Egypt’s core inflation rate increased slightly to 2.7% year-on-year in October from 2.6% in September, but remained well below levels seen in previous months, the central bank said on Monday.
The figures came two days after the official statistics agency said headline inflation had fallen to 3.1% in October from 4.8% in September, its lowest rate since December 2005, according to Refinitiv data.
The drop heightened expectations that the central bank will cut interest rates when it meets on Thursday.
Month-on-month headline inflation rose to 1% from -0.03% in October, driven partly by higher education prices and an increase in household renovations.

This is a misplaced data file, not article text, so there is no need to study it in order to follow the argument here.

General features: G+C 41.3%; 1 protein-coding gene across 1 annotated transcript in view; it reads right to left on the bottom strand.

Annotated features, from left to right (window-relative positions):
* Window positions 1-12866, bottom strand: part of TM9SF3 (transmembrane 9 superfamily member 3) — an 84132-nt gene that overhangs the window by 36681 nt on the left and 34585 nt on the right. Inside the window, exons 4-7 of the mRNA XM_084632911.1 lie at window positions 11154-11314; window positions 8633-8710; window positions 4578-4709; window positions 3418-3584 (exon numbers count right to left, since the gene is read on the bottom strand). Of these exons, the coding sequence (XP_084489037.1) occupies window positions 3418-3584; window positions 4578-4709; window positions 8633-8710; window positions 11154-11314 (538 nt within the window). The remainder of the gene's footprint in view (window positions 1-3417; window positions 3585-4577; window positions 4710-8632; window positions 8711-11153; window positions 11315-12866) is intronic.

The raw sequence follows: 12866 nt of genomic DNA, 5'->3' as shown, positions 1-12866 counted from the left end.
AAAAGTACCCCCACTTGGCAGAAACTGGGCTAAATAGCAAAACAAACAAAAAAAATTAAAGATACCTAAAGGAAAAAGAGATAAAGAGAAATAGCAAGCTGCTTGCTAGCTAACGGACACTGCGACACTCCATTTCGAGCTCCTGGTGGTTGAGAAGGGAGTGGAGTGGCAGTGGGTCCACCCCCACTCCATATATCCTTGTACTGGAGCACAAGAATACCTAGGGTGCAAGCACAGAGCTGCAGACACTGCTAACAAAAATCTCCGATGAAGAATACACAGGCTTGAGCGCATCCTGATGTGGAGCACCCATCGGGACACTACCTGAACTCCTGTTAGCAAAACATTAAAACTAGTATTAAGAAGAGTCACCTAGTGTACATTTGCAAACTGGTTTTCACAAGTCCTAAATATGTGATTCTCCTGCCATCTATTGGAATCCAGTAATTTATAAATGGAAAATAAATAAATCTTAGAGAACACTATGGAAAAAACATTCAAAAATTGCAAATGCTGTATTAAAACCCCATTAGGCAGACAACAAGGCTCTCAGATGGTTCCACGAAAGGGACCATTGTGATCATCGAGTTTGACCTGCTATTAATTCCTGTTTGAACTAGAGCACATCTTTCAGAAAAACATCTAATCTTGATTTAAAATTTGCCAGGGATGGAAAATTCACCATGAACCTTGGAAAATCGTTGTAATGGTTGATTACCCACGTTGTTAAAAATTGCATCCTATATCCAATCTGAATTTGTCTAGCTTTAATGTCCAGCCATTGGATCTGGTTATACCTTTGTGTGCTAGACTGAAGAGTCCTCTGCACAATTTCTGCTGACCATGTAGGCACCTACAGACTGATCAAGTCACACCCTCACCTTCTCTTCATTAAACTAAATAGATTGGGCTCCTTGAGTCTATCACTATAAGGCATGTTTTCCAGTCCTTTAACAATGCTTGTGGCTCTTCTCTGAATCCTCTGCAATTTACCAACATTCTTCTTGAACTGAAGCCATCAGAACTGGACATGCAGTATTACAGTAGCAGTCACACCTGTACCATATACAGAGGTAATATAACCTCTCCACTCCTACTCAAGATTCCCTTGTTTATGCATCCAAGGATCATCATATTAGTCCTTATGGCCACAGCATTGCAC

Core inflation strips out volatile items such as food.
The sharp drop in year-on-year headline inflation largely reflected the high comparative inflation rate in 2018, Naeem Brokerage said in a research note on Monday.
The new headline rate widened Egypt’s real interest rate to around 10%, “the highest among most emerging economies and adding more room for monetary easing”, Naeem said.
In September, the central bank cut its key interest rates for the second month in a row.
Egypt is coming out of a three-year IMF-backed reform programme that saw inflation climb to highs of more than 33% in mid-2017.
Analysts say they expect inflation to rise again before the end of the year because of the base-year effect.